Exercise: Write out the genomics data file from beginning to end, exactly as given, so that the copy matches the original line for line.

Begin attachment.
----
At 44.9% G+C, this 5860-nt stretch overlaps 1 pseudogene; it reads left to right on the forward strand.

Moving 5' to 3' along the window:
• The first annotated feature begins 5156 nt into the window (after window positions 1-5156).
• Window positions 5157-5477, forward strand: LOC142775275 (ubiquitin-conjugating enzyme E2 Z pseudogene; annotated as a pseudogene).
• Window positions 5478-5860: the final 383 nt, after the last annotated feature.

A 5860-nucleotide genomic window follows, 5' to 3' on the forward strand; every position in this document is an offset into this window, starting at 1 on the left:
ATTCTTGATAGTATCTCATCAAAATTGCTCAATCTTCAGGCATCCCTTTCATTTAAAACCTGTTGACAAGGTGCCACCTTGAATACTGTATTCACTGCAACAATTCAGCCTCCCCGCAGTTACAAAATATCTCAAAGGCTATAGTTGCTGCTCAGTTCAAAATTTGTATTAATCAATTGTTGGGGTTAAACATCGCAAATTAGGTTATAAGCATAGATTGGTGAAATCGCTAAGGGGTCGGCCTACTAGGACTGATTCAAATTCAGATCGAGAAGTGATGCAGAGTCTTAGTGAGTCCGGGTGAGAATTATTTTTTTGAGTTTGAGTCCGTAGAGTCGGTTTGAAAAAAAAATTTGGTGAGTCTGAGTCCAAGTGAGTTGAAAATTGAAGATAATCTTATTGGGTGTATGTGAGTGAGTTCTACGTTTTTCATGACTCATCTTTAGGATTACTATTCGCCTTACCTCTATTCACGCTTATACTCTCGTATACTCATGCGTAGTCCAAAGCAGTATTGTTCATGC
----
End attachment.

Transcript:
At 44.9% G+C, this 5860-nt stretch overlaps 1 pseudogene; it reads left to right on the forward strand.

Moving 5' to 3' along the window:
• The first annotated feature begins 5156 nt into the window (after window positions 1-5156).
• Window positions 5157-5477, forward strand: LOC142775275 (ubiquitin-conjugating enzyme E2 Z pseudogene; annotated as a pseudogene).
• Window positions 5478-5860: the final 383 nt, after the last annotated feature.

A 5860-nucleotide genomic window follows, 5' to 3' on the forward strand; every position in this document is an offset into this window, starting at 1 on the left:
ATTCTTGATAGTATCTCATCAAAATTGCTCAATCTTCAGGCATCCCTTTCATTTAAAACCTGTTGACAAGGTGCCACCTTGAATACTGTATTCACTGCAACAATTCAGCCTCCCCGCAGTTACAAAATATCTCAAAGGCTATAGTTGCTGCTCAGTTCAAAATTTGTATTAATCAATTGTTGGGGTTAAACATCGCAAATTAGGTTATAAGCATAGATTGGTGAAATCGCTAAGGGGTCGGCCTACTAGGACTGATTCAAATTCAGATCGAGAAGTGATGCAGAGTCTTAGTGAGTCCGGGTGAGAATTATTTTTTTGAGTTTGAGTCCGTAGAGTCGGTTTGAAAAAAAAATTTGGTGAGTCTGAGTCCAAGTGAGTTGAAAATTGAAGATAATCTTATTGGGTGTATGTGAGTGAGTTCTACGTTTTTCATGACTCATCTTTAGGATTACTATTCGCCTTACCTCTATTCACGCTTATACTCTCGTATACTCATGCGTAGTCCAAAGCAGTATTGTTCATGC